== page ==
Monday night, just as we were about to leave the barn for the evening, Nina’s water broke. Now with a cow, this is an event. It’s a LOT of fluid - and if you are around to witness it, you start thinking about raingear, and rowboats, and sometimes arks. We had expected Nina to calve in 4 or 5 days, so this seemed a little sudden. We put her in the calving pen with fresh bedding, food, and water, and left her for an hour or so to go eat dinner. When we got back an hour and half later, she was aggressively licking off a gigantic brown bull calf. Here was a our first MRY calf! and while we were disappointed he was not a heifer, and that he didn't look much like the swimsuit cover model cow, what a bull calf he was! Stocky, wide, tall, and large in every way - a little brown furry tank - and hungry! We left them together for the night, and headed off to bed.

Tuesday morning, Paul walked out on the pack to collect the cows for milking, and there on the pack, fresh and warm, was a cow placenta. A cow placenta is a tough thing to miss - for one thing, it’s the size of a 5 gallon bucket. Yep, pretty large. For the second, it’s bright red and white and shiny - not colors and textures you normally find in a barn, so it’s pretty distinctive. But the most important thing about a cow placenta is that it comes out of the cow AFTER the calf has been born. And Nina was put in the calving pen BEFORE her calf was born. Meaning? It wasn’t hers. So we looked around a bit, expecting to see someone else with a calf at their side. Nope. Everyone was giving us the big who-me? cow eyes, and heading for the milking parlor. Hmmm… And then we noticed a little bit of ruckus in the pen of dry cows. There, at the very back of the barn, scaring the pants off a bunch of bred heifers, was a seriously sturdy black and white bull calf. He was poking around at all those dry udders, and not only failing to get any milk action, but making himself pretty unpopular by sucking on knees, tails, and even the ears of anyone who dared lie down. We grabbed him, and dropped him back on the milk cow side of the fence. He tossed his head, mooed twice, ran straight to Ciba and began nursing. Mystery solved! Ciba seemed very relieved, since she had been apparently standing at the fence all night long, and, unable to convince her little boy to come back across, had lain down and given up.


In the end, Ciba ended up with a mild case of milk fever - a condition where a cow draws calcium to fill her udder from her muscles instead of her bones, and thereby causes a calcium deficiency in her muscles. A muscle without calcium can’t move, and a cow with milk fever becomes paralyzed. Jerseys have a breed tendency towards this condition. It can be fatal - their heart can stop if it’s not treated immediately - but Ciba’s case was mild, and it just caused her to lie down and not get up. Mostly it caused her to get a lot of extra attention, special treats like molasses and extra good hay, and lots of petting (as well as a calcium IV), but since she is a drama queen, and the matriarch of a line of drama queens, she loved it. She worked it for all it was worth, lying on her own special bed of hay for most of the day, before she finally decided that the humans weren’t pampering her enough anymore, and getting up and walking away. She’s fine now, and back to all her drama queen shenanigans.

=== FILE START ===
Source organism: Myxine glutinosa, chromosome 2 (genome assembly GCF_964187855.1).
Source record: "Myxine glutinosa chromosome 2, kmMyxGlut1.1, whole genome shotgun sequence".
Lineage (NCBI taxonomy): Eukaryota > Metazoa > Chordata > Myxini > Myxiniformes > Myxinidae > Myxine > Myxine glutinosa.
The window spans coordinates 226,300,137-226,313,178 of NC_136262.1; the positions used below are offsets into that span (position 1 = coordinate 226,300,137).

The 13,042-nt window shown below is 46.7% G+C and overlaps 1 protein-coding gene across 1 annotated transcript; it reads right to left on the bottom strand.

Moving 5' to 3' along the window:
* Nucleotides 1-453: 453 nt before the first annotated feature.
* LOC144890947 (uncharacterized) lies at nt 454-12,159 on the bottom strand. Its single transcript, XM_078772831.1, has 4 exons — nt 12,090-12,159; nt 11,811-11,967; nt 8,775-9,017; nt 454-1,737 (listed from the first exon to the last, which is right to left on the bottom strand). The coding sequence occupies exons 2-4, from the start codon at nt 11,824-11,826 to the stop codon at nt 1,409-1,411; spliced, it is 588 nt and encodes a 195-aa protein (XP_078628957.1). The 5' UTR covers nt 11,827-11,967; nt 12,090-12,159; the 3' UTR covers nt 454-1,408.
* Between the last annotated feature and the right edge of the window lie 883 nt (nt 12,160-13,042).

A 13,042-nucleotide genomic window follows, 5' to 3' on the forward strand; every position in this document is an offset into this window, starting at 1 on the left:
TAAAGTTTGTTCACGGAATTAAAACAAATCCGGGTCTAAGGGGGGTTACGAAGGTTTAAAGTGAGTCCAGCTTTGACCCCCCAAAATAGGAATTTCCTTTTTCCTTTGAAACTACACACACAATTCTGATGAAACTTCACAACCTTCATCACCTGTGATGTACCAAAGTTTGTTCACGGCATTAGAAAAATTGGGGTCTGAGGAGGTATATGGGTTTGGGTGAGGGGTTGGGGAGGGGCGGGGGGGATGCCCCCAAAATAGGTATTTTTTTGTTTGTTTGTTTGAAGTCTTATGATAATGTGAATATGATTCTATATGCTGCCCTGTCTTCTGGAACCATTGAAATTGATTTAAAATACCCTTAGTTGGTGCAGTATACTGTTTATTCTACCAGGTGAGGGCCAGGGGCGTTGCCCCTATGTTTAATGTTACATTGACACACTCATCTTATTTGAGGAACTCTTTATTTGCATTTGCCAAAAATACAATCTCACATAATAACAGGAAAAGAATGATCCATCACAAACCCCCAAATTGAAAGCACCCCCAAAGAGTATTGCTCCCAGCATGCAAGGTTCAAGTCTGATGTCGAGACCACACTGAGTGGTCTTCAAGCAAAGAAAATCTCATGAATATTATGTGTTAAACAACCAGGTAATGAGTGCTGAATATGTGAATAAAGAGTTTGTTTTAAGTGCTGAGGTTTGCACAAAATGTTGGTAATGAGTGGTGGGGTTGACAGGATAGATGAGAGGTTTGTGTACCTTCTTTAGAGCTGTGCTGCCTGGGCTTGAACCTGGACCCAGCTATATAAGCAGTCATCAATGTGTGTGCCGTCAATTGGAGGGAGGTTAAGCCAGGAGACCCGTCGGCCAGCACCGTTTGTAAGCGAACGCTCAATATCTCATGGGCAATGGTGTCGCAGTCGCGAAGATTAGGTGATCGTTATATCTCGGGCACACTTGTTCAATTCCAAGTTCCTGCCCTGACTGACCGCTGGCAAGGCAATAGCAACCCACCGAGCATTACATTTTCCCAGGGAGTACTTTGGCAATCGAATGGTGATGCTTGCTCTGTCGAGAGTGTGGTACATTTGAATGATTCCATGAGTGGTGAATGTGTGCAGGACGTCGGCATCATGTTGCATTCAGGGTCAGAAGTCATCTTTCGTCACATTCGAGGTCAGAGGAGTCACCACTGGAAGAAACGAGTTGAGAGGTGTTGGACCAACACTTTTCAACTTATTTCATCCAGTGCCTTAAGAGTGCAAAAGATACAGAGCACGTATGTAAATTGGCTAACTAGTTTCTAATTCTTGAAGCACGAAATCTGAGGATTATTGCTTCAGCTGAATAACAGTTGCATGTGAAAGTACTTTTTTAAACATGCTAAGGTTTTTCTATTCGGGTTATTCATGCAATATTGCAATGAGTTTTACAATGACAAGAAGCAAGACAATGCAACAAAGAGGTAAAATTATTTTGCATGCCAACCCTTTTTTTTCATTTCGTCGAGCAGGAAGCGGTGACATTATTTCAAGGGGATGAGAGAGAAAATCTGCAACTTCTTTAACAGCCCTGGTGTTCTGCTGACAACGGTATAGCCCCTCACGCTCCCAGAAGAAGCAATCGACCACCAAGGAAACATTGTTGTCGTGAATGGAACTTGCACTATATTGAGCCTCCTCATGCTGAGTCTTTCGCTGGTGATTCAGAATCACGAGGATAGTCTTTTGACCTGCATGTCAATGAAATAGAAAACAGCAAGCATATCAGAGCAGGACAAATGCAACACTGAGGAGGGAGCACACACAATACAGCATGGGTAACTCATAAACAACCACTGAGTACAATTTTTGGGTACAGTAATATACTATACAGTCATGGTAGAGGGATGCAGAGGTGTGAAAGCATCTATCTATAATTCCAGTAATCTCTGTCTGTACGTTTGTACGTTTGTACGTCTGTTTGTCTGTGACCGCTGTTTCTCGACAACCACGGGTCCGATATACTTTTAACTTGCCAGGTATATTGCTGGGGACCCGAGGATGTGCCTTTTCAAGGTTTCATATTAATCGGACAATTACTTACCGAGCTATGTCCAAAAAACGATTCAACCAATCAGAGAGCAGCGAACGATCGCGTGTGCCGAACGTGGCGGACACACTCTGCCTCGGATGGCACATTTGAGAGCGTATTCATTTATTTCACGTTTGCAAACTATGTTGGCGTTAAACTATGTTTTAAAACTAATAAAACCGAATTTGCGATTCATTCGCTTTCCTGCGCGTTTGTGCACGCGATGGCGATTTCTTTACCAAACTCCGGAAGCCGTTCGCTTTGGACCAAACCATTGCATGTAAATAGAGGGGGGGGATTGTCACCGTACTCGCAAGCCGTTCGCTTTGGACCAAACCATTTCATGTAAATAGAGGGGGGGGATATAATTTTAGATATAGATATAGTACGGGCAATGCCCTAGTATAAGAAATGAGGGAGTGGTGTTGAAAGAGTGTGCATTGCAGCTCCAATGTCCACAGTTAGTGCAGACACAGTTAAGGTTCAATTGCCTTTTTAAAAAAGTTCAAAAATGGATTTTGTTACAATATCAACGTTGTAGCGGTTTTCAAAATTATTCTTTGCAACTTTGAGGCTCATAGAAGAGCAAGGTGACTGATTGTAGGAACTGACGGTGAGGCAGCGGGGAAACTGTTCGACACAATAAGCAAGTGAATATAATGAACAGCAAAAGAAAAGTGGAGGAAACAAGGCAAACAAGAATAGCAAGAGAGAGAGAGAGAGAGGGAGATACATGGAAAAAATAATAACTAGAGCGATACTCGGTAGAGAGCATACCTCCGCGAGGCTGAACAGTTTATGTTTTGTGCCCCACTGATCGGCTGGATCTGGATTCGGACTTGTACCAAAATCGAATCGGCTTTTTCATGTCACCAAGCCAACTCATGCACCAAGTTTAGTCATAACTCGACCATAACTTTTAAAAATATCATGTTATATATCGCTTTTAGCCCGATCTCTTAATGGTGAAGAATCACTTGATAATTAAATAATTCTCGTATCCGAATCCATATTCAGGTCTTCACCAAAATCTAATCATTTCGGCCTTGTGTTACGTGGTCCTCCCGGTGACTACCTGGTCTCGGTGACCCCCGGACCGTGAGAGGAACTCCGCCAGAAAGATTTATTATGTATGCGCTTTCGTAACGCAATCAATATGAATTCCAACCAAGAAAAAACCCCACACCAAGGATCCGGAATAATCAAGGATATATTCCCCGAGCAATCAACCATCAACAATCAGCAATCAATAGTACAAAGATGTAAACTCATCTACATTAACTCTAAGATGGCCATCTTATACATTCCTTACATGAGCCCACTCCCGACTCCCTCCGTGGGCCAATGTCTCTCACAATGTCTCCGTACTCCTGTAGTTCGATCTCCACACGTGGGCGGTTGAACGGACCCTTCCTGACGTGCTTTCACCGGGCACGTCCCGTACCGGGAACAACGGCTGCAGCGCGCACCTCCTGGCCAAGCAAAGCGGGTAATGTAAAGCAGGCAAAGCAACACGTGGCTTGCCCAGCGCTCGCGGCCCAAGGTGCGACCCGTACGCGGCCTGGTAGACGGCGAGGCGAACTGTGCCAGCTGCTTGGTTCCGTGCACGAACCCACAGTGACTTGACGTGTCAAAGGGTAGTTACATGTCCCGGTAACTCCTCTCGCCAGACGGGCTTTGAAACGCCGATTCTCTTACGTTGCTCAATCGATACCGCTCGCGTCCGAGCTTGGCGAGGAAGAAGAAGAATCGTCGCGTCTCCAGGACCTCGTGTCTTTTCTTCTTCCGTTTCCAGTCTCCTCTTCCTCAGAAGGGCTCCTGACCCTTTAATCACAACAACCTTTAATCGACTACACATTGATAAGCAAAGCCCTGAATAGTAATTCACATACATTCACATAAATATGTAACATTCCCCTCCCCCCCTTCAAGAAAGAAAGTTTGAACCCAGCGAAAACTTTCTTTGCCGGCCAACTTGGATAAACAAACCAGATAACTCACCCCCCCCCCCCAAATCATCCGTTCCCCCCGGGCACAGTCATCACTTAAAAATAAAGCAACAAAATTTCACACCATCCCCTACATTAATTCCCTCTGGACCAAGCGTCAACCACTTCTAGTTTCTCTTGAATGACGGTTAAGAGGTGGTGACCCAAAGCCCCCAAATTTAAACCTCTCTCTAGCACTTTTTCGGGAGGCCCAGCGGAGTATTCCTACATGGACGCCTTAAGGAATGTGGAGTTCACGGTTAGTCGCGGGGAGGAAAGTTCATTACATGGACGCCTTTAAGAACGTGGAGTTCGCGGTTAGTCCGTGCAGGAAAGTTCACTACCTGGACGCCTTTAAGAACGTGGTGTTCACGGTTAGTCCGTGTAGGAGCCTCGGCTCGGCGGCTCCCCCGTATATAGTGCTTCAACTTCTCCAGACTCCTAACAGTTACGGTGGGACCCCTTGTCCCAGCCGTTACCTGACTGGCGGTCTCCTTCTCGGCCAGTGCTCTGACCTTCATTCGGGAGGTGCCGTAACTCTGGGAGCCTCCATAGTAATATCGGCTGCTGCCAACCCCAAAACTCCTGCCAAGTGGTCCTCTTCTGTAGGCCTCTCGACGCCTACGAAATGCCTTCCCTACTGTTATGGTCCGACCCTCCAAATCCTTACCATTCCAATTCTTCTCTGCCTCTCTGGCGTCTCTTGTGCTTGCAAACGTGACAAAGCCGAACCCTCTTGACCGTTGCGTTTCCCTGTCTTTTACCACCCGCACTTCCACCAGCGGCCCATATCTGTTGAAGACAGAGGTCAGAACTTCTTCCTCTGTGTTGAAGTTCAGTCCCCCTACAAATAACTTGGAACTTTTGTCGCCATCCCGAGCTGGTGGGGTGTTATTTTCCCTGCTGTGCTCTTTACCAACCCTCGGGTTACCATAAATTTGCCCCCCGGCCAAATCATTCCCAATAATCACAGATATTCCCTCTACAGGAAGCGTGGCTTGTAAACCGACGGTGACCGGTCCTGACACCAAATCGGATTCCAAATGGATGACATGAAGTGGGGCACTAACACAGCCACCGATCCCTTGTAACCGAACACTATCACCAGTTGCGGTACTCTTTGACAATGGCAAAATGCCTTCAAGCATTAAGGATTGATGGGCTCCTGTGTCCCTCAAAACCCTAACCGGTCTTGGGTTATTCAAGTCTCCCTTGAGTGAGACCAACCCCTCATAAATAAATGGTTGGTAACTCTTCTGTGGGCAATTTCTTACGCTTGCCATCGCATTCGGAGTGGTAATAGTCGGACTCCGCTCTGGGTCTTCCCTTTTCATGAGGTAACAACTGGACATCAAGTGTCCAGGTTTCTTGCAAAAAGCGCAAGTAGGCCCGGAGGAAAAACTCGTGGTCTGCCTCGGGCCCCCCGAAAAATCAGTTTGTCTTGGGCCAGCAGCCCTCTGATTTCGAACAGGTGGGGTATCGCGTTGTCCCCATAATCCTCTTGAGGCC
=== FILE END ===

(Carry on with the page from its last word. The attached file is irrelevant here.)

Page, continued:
So now we know, MRY crosses are born on the exact due date! And they don't look much like the cow in the promotional literature, either. But let’s hope Toothpick and Pippin have just as easy a calving, and the calves look just as big and healthy. Except they are girls! 

The Resistance Triumphs Again

Having left Valencia airport with our hats and jackets packed away, Paul and I were pleased to see only a few inches of snow on the ground in Boston. We’d had no news from Team Sidehill for nearly 10 days, and the minimal snow was a good omen. So, having been awake already for nearly 24 hours, we caught the Logan Express bus to our car in Framingham, and began the drive back to Hawley. Now mind you, the plane had landed at 8pm, and while we breezed through passport control and customs, we weren’t on the road until almost 10 pm. We were tired but vigilant, and all was going well until we turned off Route 9 in Goshen to head north. There were snow piles. BIG snow piles. Not the couple of inches that were on the runways in Boston, but a couple of feet. And really, really windy. We know wind, living in Hawley, and this was WIND. It was now 12:30am, and we were pretty darn tired, but this was the homestretch.